Bike:  My plan on the bike was to ride in HR zones high 3-low 4.  I'd used my label-maker to post stickers on my handlebars with those 2 zones only, to keep me totally focused.  I was able to maintain exactly what I planned.  Since I had ridden between 56-70 miles at least a half-dozen times during training, I expected the ride, at my target HR zones, to take 3:05-3:15. There were times when I wanted to pedal harder, go faster and stand up on the hills, but I heeded the advice I'd been given and stuck to the plan. I really only felt a lull in the ride from miles 45-finish, because basically everyone out cheering had gone into town to get ready for the run leg of the race.   I finished the mileage in 3:02 and I was still smiling!

Run:  Typically, the run of any triathlon is the part I am most looking forward to racing.  The run is where I have the most experience. I did not feel the same about the half IM distance.  Running a 5K or 10K after biking your legs off for 30 minutes or an hour is not comparable to running a half-marathon after 56 miles of riding and 1.2 miles of swimming.  While training recently, I'd run 13.1 miles in 1:47 and 15 miles in a bit more than 2 hours.  To put the run into perspective at the end of an endurance race, I wanted to finish in 2 hours or less.  Greg, Jessi and Erica had advised me to start out running conservatively, take in all the nutrition I had planned, and stay steady until about mile 10.  With 3 miles to go, I was to pick up my pace (if I could) and finish strong.  I ran mostly in HR zone 4 and had no idea my pace whatsoever.  I didn't even care.  I just smiled my way up and down the run course, congratulating every racer that I ran by, coming and going.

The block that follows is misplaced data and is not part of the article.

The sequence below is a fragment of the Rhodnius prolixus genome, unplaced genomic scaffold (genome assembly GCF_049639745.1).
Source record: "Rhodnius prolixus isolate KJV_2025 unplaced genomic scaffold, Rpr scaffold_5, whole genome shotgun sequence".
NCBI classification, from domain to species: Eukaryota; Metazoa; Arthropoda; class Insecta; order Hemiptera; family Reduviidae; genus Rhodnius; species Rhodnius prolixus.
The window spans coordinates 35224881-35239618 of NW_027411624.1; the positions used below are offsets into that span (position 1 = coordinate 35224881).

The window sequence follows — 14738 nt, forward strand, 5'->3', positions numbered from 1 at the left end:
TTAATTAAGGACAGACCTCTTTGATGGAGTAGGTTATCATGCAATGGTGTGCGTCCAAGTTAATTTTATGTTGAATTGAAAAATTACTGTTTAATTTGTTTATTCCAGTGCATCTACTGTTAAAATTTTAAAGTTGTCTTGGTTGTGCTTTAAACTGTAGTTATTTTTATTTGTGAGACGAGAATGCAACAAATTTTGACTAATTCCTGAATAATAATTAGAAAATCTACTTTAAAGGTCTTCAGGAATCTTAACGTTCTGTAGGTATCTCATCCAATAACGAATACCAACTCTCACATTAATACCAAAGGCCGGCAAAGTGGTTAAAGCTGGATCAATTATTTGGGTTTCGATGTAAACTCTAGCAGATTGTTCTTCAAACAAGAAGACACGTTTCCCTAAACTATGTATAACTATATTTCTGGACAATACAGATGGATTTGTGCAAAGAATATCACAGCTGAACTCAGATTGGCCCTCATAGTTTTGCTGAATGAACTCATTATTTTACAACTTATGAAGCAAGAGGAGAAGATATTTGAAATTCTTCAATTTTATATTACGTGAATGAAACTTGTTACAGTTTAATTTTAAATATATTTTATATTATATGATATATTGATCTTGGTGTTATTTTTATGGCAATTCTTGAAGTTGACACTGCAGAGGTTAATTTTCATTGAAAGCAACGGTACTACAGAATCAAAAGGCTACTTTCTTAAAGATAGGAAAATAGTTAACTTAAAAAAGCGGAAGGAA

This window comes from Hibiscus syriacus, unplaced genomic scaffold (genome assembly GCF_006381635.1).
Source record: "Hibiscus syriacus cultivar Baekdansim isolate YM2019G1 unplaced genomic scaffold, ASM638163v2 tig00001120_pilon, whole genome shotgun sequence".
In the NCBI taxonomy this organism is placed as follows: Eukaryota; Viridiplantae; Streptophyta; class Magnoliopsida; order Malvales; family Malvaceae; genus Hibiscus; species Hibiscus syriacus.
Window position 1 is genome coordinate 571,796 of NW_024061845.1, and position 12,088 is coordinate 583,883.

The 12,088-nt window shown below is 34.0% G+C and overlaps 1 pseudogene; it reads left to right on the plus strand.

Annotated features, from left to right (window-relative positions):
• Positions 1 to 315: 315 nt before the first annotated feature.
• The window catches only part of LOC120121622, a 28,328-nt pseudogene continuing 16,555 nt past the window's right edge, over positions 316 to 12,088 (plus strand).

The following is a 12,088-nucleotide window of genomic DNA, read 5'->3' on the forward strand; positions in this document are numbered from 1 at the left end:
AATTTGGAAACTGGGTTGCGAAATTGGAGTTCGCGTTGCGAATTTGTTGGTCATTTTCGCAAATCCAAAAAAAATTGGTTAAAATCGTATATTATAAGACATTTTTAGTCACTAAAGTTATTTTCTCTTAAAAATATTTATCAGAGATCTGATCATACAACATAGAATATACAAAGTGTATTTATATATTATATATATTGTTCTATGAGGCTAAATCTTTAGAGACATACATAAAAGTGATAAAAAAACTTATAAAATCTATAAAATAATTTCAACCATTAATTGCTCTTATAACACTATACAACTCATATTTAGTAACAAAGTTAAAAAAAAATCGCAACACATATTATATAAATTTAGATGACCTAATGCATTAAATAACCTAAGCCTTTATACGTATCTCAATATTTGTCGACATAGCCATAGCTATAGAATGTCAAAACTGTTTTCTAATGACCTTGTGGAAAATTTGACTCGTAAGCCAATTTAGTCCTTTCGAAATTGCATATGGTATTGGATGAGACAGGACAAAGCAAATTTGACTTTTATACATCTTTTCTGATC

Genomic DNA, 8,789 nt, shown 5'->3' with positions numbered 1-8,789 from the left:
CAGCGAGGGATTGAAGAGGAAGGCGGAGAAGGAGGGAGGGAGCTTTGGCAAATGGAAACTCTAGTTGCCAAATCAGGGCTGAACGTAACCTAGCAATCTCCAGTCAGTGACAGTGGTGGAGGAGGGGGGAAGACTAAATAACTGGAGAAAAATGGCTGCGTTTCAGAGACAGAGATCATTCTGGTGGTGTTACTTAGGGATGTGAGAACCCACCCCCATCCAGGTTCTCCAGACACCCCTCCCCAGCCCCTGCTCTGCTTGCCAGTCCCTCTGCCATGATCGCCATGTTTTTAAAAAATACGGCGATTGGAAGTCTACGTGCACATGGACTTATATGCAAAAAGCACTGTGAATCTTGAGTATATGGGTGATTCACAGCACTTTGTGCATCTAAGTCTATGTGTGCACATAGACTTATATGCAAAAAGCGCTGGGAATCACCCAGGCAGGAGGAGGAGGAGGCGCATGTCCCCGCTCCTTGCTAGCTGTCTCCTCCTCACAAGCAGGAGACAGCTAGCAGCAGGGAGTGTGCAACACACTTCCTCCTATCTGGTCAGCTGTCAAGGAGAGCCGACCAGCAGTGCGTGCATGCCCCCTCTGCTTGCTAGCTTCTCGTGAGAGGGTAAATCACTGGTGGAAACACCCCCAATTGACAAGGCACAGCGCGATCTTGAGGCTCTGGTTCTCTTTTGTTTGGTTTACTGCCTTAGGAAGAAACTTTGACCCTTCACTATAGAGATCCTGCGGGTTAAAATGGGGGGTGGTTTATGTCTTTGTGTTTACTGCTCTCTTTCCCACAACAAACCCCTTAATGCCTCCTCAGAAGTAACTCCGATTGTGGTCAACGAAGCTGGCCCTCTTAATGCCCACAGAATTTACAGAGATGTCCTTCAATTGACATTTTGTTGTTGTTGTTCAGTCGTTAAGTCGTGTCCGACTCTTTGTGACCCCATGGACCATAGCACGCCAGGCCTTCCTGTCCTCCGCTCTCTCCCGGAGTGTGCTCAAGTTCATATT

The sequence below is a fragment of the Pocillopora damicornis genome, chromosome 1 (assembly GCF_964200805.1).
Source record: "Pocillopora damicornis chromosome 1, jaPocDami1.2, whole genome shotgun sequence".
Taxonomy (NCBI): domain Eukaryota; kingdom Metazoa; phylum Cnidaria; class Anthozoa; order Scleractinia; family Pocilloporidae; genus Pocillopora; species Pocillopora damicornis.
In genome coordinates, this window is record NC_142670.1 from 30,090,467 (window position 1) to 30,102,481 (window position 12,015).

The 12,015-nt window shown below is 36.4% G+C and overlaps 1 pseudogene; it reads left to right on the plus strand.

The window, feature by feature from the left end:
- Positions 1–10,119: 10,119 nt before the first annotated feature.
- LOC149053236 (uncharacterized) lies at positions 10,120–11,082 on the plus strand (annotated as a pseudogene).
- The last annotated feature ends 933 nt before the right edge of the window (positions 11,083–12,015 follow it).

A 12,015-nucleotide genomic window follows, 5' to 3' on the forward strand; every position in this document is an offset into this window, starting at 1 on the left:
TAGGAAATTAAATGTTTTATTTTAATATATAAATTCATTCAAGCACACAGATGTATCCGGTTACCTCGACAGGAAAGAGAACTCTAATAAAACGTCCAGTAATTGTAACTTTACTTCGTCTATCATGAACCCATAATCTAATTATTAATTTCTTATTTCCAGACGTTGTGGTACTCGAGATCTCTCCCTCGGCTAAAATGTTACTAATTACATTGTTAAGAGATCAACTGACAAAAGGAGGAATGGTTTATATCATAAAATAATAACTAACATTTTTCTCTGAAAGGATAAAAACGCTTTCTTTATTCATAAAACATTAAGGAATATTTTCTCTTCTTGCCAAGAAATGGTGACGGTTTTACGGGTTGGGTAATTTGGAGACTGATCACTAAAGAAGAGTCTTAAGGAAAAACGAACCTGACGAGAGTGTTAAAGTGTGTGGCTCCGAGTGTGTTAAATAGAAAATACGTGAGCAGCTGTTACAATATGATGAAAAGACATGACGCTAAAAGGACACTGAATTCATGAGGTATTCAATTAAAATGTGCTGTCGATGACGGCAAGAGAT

Again, I followed my plan and felt pretty good the whole run.  In the last three miles, I picked up the pace and ran with my heart, so happy to accomplish a goal that I'd prepared diligently to finish.  I'd pictured the finish line only a zillion times before, but I didn't expect to feel so happy and loved as I did.  An entire hillside was loaded with my family, friends and teammates as I approached the finish chute.  The sound of cheering was ENORMOUS and unbelievable!

 As I de-briefed the race, I checked my run split...1:59:59!  My secret, told-no-one, overall finish goal was to not exceed 6 hours.  Total time = 5:50.  It's good enough for me!

I wasn't the only one out there trying to either make peace with the half IM distance, set a new PR, or try it for the first time.  My good buddy, Matty accomplished a major PR at Troika, overcoming some demons that have chased him before, but no more!  Congrats to a much deserved solid race, long and strong :).  Erica (pictured with me far above), one of my fantastic friends and a fast lady that is crushing the field this season, also endured Troika for a solid PR and a first place in her AG!  She amazes me all the time.  Rene joined me in the first timers club and finished in a highly respectable time! Way to go, man.

Many friends commented on my permanent grin for the entirety of the race.  I was truly happy to have the health to participate at Troika on Sunday.  I value my life and what I have been given and the people God has blessed me with who make me who I am.